Papal elections 101

Colgate University’s Newman Community holds model conclave

By Katherine Long
Sun Editor

   HAMILTON, N.Y. — After two hours, five rounds of ballots and much thoughtful discussion March 2, 13 “cardinals” at Colgate University were able to say those much-anticipated words: “Habemus Papam! We have a Pope!”

   This past weekend, the school’s Newman Community, led by university chaplain and Catholic campus minister Deacon Mark Shiner, held a model papal conclave. The activity was an opportunity for students to learn more about the real-life process to elect a new pope and about some of the cardinals expected to undertake that task in Rome in the coming days.

   Shiner said the idea for the model conclave came to him in the days after Pope Benedict XVI’s Feb. 11 resignation announcement. “I was scheduled to give a talk [on campus] about the U.S. bishops’ response to poverty on the day the pope made his announcement,” Shiner said. After learning of the announcement, Shiner called his friend, Professor Ray Douglas, and asked if he wanted to help. “I said, ‘I’m calling an audible. Let’s spend the next four hours figuring out what this all means and do the presentation on the papal resignation instead.’ That presentation then got people asking a lot of questions about the conclave, which got me thinking, ‘How on earth do I teach this?’” Inspiration for the model conclave struck soon after.

 

   Shiner and students in the Newman community pulled the activity together in about a week. Male and female students and staff of all denominations — or none at all — were invited to participate. Those who registered were assigned a cardinal to represent and were asked to start researching his background, experience and stance on issues facing the Church. Before the March 2 conclave, the “cardinals” were able to learn about the election process and one another at two informational (and social) gatherings hosted by Shiner and the Newman Community; a blog for sharing news stories and profiles was also created.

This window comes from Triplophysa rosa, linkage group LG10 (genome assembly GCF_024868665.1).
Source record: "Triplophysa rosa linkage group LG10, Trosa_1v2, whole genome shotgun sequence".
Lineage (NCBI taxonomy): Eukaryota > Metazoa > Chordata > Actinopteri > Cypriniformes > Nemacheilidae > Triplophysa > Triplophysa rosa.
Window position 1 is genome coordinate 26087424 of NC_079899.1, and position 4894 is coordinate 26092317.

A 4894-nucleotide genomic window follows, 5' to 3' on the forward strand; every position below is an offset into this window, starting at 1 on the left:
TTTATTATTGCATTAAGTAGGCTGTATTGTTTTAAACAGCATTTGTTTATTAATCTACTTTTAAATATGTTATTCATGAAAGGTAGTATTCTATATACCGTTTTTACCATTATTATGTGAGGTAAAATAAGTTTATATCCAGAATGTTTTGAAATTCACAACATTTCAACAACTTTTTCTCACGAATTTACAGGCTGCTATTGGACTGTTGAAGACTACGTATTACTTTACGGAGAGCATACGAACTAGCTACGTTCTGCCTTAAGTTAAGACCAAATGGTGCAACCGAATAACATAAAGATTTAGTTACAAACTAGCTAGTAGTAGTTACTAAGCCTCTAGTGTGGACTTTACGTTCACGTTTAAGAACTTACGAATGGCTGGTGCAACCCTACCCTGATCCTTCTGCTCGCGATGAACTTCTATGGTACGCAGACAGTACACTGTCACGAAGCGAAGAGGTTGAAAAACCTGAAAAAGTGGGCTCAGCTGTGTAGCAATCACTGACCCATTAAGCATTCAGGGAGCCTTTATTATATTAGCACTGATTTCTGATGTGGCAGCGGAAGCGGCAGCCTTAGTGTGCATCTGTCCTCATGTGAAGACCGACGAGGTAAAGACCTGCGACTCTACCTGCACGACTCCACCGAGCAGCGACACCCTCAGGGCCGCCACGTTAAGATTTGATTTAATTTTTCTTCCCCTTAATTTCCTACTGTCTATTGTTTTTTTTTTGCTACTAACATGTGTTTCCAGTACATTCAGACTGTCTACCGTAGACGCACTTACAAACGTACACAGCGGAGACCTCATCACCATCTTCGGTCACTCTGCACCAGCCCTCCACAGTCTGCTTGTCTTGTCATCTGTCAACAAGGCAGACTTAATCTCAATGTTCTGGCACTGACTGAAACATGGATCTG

On Saturday afternoon, 13 cardinals gathered in a second-floor room in the student union. In a nod to the Sistine Chapel, where the real papal conclave will be held, an image of Michelangelo’s “The Last Judgment” was projected on the wall. Soft chant music played in the background. And just as at the Vatican, the cardinals were asked to part with their cell phones to ensure the proceedings remained secret.

   Before conclave began, James Buttner, representing Cardinal Christoph Schonborn of Austria, said he had done research on his cardinal’s biography and the committees he’d served on, as well as his relationships with other cardinals in the college. “I’m interested to see how today will play out,” said the sophomore and native of Holy Family Church in Fairmount.

   The conclave began in earnest with the locking of the outer doors. Shiner, representing Italian Cardinal Angelo Sodano, the dean of the College of Cardinals, led each individual in the swearing of an oath of secrecy. He then reminded them of the seriousness of the day’s task, saying, “Remember that the same God who holds us in the palm of his hand also holds us responsible for the choice we will make today.” Thomas Wiley, representing Italian Cardinal Angelo Scola, then led the group in a prayer for the election of a new pope.